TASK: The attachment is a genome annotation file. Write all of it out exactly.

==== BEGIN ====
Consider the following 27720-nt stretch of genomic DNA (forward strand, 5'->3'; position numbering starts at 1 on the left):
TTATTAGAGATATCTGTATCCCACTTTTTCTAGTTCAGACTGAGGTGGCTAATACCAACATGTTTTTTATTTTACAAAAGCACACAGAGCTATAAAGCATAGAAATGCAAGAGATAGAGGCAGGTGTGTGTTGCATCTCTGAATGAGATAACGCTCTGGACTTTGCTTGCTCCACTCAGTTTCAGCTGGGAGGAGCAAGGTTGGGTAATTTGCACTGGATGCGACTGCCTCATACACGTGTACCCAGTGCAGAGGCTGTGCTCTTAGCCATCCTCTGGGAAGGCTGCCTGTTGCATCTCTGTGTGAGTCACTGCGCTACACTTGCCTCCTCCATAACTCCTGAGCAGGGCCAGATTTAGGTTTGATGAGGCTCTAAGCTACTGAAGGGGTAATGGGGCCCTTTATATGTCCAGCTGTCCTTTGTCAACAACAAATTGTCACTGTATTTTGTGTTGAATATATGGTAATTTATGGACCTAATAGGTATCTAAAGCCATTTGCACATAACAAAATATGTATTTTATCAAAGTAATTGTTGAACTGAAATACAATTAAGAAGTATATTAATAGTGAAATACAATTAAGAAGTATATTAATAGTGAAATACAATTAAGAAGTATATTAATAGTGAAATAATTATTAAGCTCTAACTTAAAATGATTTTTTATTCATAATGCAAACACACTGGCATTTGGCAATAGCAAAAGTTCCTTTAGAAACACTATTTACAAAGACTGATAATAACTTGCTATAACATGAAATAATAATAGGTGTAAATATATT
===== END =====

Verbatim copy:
Consider the following 27720-nt stretch of genomic DNA (forward strand, 5'->3'; position numbering starts at 1 on the left):
TTATTAGAGATATCTGTATCCCACTTTTTCTAGTTCAGACTGAGGTGGCTAATACCAACATGTTTTTTATTTTACAAAAGCACACAGAGCTATAAAGCATAGAAATGCAAGAGATAGAGGCAGGTGTGTGTTGCATCTCTGAATGAGATAACGCTCTGGACTTTGCTTGCTCCACTCAGTTTCAGCTGGGAGGAGCAAGGTTGGGTAATTTGCACTGGATGCGACTGCCTCATACACGTGTACCCAGTGCAGAGGCTGTGCTCTTAGCCATCCTCTGGGAAGGCTGCCTGTTGCATCTCTGTGTGAGTCACTGCGCTACACTTGCCTCCTCCATAACTCCTGAGCAGGGCCAGATTTAGGTTTGATGAGGCTCTAAGCTACTGAAGGGGTAATGGGGCCCTTTATATGTCCAGCTGTCCTTTGTCAACAACAAATTGTCACTGTATTTTGTGTTGAATATATGGTAATTTATGGACCTAATAGGTATCTAAAGCCATTTGCACATAACAAAATATGTATTTTATCAAAGTAATTGTTGAACTGAAATACAATTAAGAAGTATATTAATAGTGAAATACAATTAAGAAGTATATTAATAGTGAAATACAATTAAGAAGTATATTAATAGTGAAATAATTATTAAGCTCTAACTTAAAATGATTTTTTATTCATAATGCAAACACACTGGCATTTGGCAATAGCAAAAGTTCCTTTAGAAACACTATTTACAAAGACTGATAATAACTTGCTATAACATGAAATAATAATAGGTGTAAATATATT